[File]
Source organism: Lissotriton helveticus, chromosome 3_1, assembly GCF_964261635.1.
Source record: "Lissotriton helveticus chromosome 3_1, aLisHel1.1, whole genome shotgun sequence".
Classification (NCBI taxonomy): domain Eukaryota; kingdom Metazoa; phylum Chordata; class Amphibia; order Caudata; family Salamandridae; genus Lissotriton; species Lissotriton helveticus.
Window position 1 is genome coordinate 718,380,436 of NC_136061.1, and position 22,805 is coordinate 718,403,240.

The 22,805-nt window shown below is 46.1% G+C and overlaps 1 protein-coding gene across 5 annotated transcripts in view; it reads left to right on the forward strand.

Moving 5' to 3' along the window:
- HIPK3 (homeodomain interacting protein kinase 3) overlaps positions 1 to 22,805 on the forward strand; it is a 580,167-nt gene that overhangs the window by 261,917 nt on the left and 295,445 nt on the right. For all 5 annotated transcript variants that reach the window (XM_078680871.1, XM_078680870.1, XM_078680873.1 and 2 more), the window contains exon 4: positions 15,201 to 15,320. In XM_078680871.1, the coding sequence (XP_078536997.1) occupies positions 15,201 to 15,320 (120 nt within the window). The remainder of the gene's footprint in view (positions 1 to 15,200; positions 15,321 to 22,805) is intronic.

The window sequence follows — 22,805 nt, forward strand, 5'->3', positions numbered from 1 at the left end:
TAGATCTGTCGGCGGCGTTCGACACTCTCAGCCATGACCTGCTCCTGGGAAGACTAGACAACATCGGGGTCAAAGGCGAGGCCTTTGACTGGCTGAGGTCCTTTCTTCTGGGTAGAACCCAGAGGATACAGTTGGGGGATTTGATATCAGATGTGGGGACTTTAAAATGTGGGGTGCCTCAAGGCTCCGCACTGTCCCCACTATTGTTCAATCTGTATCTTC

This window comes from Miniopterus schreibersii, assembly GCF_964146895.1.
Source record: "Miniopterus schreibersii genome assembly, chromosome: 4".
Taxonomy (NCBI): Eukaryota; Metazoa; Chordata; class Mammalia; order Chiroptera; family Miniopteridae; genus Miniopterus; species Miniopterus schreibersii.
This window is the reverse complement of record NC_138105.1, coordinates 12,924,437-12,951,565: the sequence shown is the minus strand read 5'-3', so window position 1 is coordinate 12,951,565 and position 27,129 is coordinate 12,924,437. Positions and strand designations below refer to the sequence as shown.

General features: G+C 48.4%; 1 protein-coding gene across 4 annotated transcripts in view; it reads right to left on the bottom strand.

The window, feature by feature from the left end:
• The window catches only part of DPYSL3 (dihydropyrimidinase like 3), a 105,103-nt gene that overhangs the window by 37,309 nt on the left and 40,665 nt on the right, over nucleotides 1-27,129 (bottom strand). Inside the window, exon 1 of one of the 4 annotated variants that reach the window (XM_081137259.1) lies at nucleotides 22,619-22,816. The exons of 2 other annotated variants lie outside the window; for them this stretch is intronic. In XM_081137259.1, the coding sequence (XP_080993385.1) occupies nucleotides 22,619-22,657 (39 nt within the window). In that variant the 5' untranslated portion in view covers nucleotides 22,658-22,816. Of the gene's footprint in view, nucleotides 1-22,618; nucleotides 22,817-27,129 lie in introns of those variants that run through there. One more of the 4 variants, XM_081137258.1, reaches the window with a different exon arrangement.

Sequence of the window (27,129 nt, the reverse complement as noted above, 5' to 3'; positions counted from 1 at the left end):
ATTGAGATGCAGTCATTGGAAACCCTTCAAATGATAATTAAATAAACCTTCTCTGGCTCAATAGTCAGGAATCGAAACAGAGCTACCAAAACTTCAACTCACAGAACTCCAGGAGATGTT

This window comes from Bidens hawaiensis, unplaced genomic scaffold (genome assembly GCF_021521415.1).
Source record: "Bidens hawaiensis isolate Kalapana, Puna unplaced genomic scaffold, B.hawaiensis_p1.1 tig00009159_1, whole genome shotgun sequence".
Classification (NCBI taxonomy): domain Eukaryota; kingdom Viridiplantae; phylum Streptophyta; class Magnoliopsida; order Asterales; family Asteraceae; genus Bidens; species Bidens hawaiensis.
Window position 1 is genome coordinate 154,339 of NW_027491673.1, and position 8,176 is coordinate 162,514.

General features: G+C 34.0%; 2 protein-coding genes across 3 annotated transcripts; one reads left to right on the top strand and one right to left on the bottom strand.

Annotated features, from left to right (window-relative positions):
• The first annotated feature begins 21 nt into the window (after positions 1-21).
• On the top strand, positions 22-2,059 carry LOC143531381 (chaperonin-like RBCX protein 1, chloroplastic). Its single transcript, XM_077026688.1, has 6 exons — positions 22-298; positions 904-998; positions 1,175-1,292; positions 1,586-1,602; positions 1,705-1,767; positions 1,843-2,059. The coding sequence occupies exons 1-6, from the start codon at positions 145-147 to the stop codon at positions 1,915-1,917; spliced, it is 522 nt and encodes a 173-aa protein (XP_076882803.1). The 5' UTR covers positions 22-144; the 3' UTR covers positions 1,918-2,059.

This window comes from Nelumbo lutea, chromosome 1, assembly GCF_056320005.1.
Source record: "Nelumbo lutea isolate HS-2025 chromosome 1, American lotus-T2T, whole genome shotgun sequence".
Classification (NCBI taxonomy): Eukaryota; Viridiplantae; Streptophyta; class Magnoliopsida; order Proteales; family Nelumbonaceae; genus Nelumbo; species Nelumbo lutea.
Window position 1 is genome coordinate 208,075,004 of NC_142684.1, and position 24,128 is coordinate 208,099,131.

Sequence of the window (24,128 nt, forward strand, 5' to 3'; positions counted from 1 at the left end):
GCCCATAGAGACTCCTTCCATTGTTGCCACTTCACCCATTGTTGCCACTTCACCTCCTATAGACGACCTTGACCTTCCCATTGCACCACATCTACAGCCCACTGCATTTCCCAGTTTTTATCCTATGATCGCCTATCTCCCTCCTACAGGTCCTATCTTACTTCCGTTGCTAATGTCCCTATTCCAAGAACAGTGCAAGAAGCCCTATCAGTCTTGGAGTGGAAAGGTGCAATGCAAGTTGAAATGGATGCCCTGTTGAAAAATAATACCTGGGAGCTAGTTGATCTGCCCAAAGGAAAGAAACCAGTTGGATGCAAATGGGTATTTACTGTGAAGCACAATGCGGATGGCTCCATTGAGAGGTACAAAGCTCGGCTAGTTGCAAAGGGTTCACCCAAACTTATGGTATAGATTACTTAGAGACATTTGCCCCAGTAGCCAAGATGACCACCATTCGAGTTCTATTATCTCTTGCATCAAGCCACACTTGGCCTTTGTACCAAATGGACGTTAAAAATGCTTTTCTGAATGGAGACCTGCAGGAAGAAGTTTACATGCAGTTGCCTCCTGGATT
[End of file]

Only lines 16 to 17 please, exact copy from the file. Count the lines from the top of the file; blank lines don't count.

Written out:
• The window catches only part of DPYSL3 (dihydropyrimidinase like 3), a 105,103-nt gene that overhangs the window by 37,309 nt on the left and 40,665 nt on the right, over nucleotides 1-27,129 (bottom strand). Inside the window, exon 1 of one of the 4 annotated variants that reach the window (XM_081137259.1) lies at nucleotides 22,619-22,816. The exons of 2 other annotated variants lie outside the window; for them this stretch is intronic. In XM_081137259.1, the coding sequence (XP_080993385.1) occupies nucleotides 22,619-22,657 (39 nt within the window). In that variant the 5' untranslated portion in view covers nucleotides 22,658-22,816. Of the gene's footprint in view, nucleotides 1-22,618; nucleotides 22,817-27,129 lie in introns of those variants that run through there. One more of the 4 variants, XM_081137258.1, reaches the window with a different exon arrangement.

Sequence of the window (27,129 nt, the reverse complement as noted above, 5' to 3'; positions counted from 1 at the left end):